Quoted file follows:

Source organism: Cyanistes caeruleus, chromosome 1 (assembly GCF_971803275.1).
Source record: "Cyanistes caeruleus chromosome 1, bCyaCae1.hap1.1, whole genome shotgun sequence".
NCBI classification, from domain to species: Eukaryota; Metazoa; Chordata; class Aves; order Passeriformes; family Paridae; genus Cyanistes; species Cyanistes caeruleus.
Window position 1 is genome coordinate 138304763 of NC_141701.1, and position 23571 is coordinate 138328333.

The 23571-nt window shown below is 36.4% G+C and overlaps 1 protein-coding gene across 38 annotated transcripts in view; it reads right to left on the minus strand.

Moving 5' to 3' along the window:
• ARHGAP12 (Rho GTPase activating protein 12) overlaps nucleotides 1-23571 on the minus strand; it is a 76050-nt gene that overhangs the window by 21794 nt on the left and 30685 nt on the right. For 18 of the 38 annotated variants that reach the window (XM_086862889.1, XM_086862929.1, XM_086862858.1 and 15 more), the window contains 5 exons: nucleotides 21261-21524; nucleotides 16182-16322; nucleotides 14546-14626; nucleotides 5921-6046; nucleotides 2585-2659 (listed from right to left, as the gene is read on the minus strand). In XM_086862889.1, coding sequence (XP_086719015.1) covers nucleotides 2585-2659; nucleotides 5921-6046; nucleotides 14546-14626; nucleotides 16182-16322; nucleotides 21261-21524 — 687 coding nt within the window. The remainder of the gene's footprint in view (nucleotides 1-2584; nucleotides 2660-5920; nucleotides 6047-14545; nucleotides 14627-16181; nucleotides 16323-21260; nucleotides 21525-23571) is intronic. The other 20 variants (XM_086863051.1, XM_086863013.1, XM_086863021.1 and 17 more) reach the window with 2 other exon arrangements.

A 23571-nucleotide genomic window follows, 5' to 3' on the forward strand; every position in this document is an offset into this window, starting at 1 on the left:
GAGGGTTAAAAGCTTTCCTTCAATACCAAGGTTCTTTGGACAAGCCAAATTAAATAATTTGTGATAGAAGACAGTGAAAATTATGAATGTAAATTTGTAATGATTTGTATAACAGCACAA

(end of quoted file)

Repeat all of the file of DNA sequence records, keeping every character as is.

Source organism: Cyanistes caeruleus, chromosome 1 (assembly GCF_971803275.1).
Source record: "Cyanistes caeruleus chromosome 1, bCyaCae1.hap1.1, whole genome shotgun sequence".
NCBI classification, from domain to species: Eukaryota; Metazoa; Chordata; class Aves; order Passeriformes; family Paridae; genus Cyanistes; species Cyanistes caeruleus.
Window position 1 is genome coordinate 138304763 of NC_141701.1, and position 23571 is coordinate 138328333.

The 23571-nt window shown below is 36.4% G+C and overlaps 1 protein-coding gene across 38 annotated transcripts in view; it reads right to left on the minus strand.

Moving 5' to 3' along the window:
• ARHGAP12 (Rho GTPase activating protein 12) overlaps nucleotides 1-23571 on the minus strand; it is a 76050-nt gene that overhangs the window by 21794 nt on the left and 30685 nt on the right. For 18 of the 38 annotated variants that reach the window (XM_086862889.1, XM_086862929.1, XM_086862858.1 and 15 more), the window contains 5 exons: nucleotides 21261-21524; nucleotides 16182-16322; nucleotides 14546-14626; nucleotides 5921-6046; nucleotides 2585-2659 (listed from right to left, as the gene is read on the minus strand). In XM_086862889.1, coding sequence (XP_086719015.1) covers nucleotides 2585-2659; nucleotides 5921-6046; nucleotides 14546-14626; nucleotides 16182-16322; nucleotides 21261-21524 — 687 coding nt within the window. The remainder of the gene's footprint in view (nucleotides 1-2584; nucleotides 2660-5920; nucleotides 6047-14545; nucleotides 14627-16181; nucleotides 16323-21260; nucleotides 21525-23571) is intronic. The other 20 variants (XM_086863051.1, XM_086863013.1, XM_086863021.1 and 17 more) reach the window with 2 other exon arrangements.

A 23571-nucleotide genomic window follows, 5' to 3' on the forward strand; every position in this document is an offset into this window, starting at 1 on the left:
GAGGGTTAAAAGCTTTCCTTCAATACCAAGGTTCTTTGGACAAGCCAAATTAAATAATTTGTGATAGAAGACAGTGAAAATTATGAATGTAAATTTGTAATGATTTGTATAACAGCACAA